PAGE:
Six months from now the seller?s payments are not forthcoming. They have a good explanation. You make the sub-to payment yet again. Next month you give notice, but if nothing else the sellers have a leasehold interest, so they go to a lawyer who tells them that they were obviously confused when they signed your contract. He files suit. He also files to abate your eviction proceedings until the suit with his clients is decided. After a few months, the happy day comes when you are vindicated and the seller?s lawsuit is dismissed. Eviction is reinstituted. After a few continuances so the sellers could obtain counsel, the wife files Chapter 7 and the automatic stay kicks in. A month later, you move for relieve of stay and it is granted. Back to eviction court. But what?s this? The husband has filed Chapter 7. Another stay. Another motion for relief. Eviction court, again. What was that? The couple has filed a Chapter 13 petition. Stay invoked one more time. They have no more unsecured debt, so the Judge approved a plan that gives them 60 months to repay you for the two-and-a half years that you have been making payments without receiving anything from them. This gives the tenants five years to prepare a case to have your L/O adjudicated to be unconscionable. At that point, your L/O is unenforceable, and they might just be awarded damages. No cosmetic fix necessary.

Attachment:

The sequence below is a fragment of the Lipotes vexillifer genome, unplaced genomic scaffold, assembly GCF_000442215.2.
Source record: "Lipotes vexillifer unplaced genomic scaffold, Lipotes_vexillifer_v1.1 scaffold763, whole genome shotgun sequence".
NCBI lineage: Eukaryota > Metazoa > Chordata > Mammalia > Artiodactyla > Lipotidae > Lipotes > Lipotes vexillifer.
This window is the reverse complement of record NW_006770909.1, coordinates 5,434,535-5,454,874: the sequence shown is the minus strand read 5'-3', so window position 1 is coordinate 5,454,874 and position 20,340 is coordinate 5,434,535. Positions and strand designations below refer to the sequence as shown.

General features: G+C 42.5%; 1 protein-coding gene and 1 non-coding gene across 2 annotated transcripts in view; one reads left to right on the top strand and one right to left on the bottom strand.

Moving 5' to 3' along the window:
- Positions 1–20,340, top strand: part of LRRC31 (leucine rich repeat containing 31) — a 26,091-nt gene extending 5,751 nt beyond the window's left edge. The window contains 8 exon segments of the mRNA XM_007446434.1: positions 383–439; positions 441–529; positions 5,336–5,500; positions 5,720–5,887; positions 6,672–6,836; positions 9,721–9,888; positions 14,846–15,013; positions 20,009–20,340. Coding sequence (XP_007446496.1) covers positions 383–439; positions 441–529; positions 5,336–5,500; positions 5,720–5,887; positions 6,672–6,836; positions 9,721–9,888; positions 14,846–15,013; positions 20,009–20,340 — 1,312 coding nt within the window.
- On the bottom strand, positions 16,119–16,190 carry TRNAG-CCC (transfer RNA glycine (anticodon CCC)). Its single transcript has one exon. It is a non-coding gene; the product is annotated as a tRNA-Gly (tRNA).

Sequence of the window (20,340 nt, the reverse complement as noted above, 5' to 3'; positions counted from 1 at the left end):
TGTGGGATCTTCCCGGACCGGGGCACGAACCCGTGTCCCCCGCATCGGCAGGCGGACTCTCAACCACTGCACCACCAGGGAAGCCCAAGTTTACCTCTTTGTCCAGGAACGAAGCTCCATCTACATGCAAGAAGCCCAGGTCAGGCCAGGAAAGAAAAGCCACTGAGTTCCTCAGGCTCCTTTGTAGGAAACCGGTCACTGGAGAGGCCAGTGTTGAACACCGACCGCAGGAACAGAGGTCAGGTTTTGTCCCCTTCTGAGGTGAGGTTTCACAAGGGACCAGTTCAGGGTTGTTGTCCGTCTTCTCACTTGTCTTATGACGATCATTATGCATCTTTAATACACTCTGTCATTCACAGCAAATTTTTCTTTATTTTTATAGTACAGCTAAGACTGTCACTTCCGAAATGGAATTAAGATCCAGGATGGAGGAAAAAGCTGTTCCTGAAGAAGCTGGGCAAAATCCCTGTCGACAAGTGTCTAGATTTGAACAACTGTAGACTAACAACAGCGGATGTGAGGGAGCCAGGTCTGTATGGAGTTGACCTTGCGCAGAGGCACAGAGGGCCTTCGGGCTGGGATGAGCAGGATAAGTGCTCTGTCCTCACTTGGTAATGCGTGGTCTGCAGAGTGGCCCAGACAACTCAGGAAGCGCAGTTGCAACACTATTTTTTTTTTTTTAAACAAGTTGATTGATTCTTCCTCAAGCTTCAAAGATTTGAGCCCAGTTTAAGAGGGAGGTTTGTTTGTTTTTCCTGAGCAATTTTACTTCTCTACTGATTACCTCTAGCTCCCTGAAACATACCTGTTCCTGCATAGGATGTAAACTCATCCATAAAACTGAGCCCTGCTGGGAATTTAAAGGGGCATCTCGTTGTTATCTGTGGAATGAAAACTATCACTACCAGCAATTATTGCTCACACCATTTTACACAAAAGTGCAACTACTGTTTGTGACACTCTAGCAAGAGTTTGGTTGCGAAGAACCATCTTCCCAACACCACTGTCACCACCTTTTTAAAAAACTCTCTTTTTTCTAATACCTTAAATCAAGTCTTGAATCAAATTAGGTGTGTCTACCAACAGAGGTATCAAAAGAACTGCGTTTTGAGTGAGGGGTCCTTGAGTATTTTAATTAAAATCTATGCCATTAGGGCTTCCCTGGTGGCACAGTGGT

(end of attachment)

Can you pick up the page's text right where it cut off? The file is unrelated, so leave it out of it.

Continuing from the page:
If you haven?t locked this arrangement down, I?d surely go back to the drawing board on this one.

Re: Nice Deal or Not?? :input appreciated - Posted by Sean

Posted by Sean on January 26, 2004 at 19:35:42:

Ok, lets think about this, you have a couple who is having trouble making their mortgage payments… yet they are not going to have trouble paying you $200 MORE than their existing mortgage payment a month?

Second where are you getting the extra cash from? If they agree to take 12k in future rent in lieu of the cash at close… That’s fine and dandy, but you still have to set that cash aside to make those payments over the next six months so I am not seeing this as any sort of gain…other than the spread.

Also, looking at a 21% year over year appreciation?? That definately is HIGH, and only realistic in very few markets. I don’t know your market so that might be realistic… but I’d definately want to check that.